By Lisa Godley,
Sr. Producer, WHRO’s Another View
Special to the New Journal and Guide
“I started playing football in middle school and. I just fell in love with it.”
Elisha “Cadillac” Harris describes his life growing up as challenging. As children, he and his brothers worked on the family farm. This required he feed more than 100 hogs each morning before school, and when needed, pick crops by hand.
“I can remember picking 30 bushels of cucumbers with rows was as far as you could see. That kind of living and then not having indoor plumbing until I was a junior in high school just made me a different kind of person. Learning how to tackle hogs and get them back to where they needed to be made it very easy for me as a football player to tackle a person. Those conditions became a driving force that made me fall in love with playing the game.”
In fact, it was his middle school football coach who gave him the nickname Cadillac.
“I was his running back, linebacker and tight end in different formations. In one game in particular I looked a mess. He ended up having to give me another jersey and at the end of the game he said, Boy, you know what? You run just like my car (an old Cadillac) all beat up and dent up, but it gets me where I need to go. You do that for a football team. And the name stuck.”
Cadillac would go on to play for Kempsville High School.
“I was the only African American kid on the team my senior year in high school, and I was elected captain. That was quite an experience in and of itself.”
He would spend his college career playing for the Norfolk State University Spartans.
“I really wanted to go to an HBCU. After a big football game against Kellam in which I was able to intercept a pass and score the winning touchdown, my coach told me that Norfolk State wanted to see me. After I took that visit. I didn’t want to go anyplace else. I knew that was home.”
But with college football came injuries both to his shoulder and his knee. And even after rehab and taking a time off, Cadillac says he wasn’t as fast as he’d been. But that, made him smart.
“It made me want to become a coach, because I had to dissect what the game plan was and decide how best to move from my position and take the proper angles as an outside linebacker defensive end.”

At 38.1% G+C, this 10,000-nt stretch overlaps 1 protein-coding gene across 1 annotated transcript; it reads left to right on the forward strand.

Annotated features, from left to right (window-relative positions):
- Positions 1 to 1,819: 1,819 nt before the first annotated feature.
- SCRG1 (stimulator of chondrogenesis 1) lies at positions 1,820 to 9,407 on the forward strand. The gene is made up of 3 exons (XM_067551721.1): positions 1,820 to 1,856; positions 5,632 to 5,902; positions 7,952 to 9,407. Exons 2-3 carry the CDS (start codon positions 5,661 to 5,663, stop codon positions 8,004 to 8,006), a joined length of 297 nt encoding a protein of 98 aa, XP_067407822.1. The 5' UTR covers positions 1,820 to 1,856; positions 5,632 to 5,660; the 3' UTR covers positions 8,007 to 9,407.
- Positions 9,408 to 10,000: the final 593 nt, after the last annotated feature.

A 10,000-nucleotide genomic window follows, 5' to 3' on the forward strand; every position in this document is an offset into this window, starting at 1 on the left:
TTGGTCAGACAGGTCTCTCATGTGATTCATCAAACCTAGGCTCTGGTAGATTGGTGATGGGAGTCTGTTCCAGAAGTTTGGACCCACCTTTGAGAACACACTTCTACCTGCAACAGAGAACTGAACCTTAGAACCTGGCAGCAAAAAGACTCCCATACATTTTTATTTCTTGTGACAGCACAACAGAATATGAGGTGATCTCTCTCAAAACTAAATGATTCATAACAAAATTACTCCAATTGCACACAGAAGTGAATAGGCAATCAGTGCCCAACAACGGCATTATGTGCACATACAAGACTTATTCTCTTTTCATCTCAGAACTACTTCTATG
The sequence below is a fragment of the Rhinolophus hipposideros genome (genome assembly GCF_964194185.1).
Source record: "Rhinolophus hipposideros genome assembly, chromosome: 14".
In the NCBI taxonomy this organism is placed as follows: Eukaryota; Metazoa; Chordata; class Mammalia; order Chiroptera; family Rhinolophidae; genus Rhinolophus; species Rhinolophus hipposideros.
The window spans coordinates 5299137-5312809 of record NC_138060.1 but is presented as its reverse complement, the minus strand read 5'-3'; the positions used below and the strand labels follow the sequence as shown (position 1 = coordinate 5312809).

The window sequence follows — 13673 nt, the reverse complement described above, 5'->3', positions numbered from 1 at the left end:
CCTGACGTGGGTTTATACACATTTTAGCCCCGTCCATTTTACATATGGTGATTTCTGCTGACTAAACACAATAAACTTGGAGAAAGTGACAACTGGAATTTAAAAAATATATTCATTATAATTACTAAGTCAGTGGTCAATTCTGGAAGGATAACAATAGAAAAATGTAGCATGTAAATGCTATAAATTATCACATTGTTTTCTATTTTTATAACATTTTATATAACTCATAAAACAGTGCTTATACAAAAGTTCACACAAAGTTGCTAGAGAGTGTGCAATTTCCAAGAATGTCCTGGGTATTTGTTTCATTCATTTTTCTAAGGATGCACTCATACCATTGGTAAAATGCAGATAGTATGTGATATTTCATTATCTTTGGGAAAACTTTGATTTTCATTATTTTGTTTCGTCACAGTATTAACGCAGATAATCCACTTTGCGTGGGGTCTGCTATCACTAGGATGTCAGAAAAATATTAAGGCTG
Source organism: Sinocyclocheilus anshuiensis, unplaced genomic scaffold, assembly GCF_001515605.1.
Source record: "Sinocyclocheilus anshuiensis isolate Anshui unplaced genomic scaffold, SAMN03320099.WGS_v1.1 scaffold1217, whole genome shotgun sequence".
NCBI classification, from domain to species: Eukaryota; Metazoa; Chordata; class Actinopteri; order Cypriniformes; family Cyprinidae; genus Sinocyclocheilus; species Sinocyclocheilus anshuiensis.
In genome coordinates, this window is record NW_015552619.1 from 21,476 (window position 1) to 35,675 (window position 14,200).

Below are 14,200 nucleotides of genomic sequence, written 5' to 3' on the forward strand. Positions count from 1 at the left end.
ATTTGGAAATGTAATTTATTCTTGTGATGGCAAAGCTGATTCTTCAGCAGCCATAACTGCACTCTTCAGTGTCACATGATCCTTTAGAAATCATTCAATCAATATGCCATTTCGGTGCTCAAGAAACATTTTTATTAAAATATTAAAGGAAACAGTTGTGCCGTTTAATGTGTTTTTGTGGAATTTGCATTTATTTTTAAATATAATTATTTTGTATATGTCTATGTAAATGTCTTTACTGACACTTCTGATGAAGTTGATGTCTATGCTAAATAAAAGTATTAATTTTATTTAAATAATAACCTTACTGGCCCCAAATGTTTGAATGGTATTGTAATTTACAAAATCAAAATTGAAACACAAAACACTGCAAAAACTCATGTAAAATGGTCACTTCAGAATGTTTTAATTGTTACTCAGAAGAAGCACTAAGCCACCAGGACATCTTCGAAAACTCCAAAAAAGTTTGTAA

He got a free agent trial with the Dallas Cowboys, but didn’t make the team. So, he returned home to coach and teach. But his dream of becoming a head football coach would be an uphill battle.
“I tried for seven years to be a head football coach in Virginia Beach and there was some push back in that area, just a mindset that the city wasn’t ready for a Black head football coach.”
He credits mentors like Dick Price, Wylie French and Tommy Rhodes who continued to advise and encourage him.
“I had been turned down from the job at Princess Anne High School and Wylie French, who was my principal, took me down to the superintendent’s office and he said the superintendent wanted to meet with me, and he told me that I was the most qualified candidate for the job. But I can’t give you the job because the city is not ready yet. And if you go over to Princess Anne High School, that principal is going to fire you as soon as the first white parent complains.”
Cadillac had won two state championships coaching track by the time he got the job as the City’s first Black Head Football Coach at Green Run High School in 1988. He would remain in that position for 7 years. He became emotional when he shared what his friend Tommy Rhodes once told him.
“He said you know, I hope you don’t take this personally, but I wouldn’t want to be Black for anything in the world because of what I’ve seen you go through. It’s an emotional moment, just to relive it.”
Cadillac would later serve as head coach at Maury and Indian River high Schools, as well as Elizabeth City State University. He would spend 42 years as an educator and coach before retiring in 2021. And on August 26th , all he’s given to sports was recognized when the Green Run football stadium was named after him.
“God, you’ve taken me from not being able to be a coach, to now, where a place that I loved and labored in, is now being named after me. I couldn’t ask for any more. Couldn’t be more filled.”
Cadillac is credited with coaching hundreds of athletes who went on to play college football, five who played in the NFL. He describes his ability to coach and spot talent in athletes as a gift.
“It’s just something God has given me, a gift to be able to see the potential that an athlete has and then give them the tools to be successful at their craft. I try to give kids principles to help them be successful for a lifetime. I love it when they come back and tell me that they’re still using those applications in life. That’s a reward…that’s priceless!”
Photo: Retired Coach Cadillac Harris applauds the new stadium sign bearing his name. Photo: Courtesy